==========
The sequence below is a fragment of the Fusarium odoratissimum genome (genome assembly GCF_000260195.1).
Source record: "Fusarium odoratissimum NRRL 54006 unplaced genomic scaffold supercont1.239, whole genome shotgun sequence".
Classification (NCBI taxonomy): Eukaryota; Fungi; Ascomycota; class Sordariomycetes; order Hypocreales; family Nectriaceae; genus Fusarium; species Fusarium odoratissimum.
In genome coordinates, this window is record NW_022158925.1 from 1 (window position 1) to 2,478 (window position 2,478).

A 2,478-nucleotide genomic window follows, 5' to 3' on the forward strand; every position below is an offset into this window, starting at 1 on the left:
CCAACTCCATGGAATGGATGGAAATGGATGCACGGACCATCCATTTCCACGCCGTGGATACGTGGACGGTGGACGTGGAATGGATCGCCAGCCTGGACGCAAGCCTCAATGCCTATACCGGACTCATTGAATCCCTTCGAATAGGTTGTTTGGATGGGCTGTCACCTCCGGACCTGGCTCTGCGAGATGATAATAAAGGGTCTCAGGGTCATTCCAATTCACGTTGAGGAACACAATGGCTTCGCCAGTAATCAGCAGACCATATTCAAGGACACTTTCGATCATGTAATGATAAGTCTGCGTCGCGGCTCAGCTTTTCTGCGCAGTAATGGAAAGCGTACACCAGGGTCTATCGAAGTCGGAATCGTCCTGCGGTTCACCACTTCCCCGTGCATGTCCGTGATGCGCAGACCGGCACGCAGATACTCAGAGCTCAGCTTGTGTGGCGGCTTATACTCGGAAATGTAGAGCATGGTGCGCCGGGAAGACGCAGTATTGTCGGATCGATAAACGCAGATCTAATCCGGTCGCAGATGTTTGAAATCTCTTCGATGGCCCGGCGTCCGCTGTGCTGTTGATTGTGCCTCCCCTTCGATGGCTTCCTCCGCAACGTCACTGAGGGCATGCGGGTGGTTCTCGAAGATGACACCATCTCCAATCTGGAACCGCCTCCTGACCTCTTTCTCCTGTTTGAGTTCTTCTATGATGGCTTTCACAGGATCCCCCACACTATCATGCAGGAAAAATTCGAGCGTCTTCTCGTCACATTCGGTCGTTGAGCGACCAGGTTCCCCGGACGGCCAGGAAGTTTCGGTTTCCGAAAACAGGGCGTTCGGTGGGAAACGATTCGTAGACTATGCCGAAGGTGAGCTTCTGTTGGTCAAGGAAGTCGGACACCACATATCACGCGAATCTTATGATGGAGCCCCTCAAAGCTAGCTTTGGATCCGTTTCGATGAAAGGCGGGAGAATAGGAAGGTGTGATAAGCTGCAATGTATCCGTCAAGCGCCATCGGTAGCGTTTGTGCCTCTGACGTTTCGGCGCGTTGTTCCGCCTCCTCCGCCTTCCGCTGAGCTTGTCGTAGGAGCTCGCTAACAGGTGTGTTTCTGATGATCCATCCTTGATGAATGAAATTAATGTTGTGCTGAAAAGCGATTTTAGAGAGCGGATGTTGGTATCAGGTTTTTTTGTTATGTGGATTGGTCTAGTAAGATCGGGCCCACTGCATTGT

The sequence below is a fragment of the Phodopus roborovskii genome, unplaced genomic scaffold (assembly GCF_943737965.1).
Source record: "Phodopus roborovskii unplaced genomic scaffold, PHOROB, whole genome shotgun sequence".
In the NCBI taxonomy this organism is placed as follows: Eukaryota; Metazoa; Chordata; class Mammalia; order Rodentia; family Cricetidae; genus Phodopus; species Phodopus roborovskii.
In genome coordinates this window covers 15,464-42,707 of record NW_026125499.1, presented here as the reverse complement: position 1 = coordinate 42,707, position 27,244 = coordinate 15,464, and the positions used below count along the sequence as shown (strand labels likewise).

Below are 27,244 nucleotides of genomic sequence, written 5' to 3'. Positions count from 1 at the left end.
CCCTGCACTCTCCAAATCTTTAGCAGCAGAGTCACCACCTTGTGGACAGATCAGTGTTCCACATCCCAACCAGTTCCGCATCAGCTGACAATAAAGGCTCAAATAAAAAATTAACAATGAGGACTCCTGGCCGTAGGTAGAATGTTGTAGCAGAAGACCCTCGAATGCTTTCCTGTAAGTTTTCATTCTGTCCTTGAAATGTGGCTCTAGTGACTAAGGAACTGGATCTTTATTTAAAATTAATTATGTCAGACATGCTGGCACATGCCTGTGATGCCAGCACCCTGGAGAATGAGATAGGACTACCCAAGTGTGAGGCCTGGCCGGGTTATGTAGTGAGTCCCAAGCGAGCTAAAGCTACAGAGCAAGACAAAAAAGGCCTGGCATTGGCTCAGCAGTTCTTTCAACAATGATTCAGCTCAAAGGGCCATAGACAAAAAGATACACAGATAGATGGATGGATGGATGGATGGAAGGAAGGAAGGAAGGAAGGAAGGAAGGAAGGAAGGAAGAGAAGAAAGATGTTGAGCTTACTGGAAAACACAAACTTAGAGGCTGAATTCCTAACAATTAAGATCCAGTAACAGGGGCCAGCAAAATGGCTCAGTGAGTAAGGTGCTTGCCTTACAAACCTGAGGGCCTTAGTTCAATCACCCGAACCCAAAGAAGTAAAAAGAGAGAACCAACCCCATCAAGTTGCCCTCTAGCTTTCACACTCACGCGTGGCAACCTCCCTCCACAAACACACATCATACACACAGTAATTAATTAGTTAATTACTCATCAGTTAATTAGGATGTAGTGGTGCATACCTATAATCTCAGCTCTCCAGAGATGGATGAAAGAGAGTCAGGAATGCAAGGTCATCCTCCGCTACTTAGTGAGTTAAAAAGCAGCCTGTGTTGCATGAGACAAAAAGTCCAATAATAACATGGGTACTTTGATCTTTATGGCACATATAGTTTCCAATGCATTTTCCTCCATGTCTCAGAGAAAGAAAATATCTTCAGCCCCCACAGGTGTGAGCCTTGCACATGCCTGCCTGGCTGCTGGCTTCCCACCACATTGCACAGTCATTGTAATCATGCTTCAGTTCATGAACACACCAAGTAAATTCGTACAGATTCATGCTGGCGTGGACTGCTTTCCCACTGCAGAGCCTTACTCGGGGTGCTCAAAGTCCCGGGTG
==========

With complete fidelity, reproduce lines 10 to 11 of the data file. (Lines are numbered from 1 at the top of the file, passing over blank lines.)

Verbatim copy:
In genome coordinates this window covers 15,464-42,707 of record NW_026125499.1, presented here as the reverse complement: position 1 = coordinate 42,707, position 27,244 = coordinate 15,464, and the positions used below count along the sequence as shown (strand labels likewise).

Below are 27,244 nucleotides of genomic sequence, written 5' to 3'. Positions count from 1 at the left end.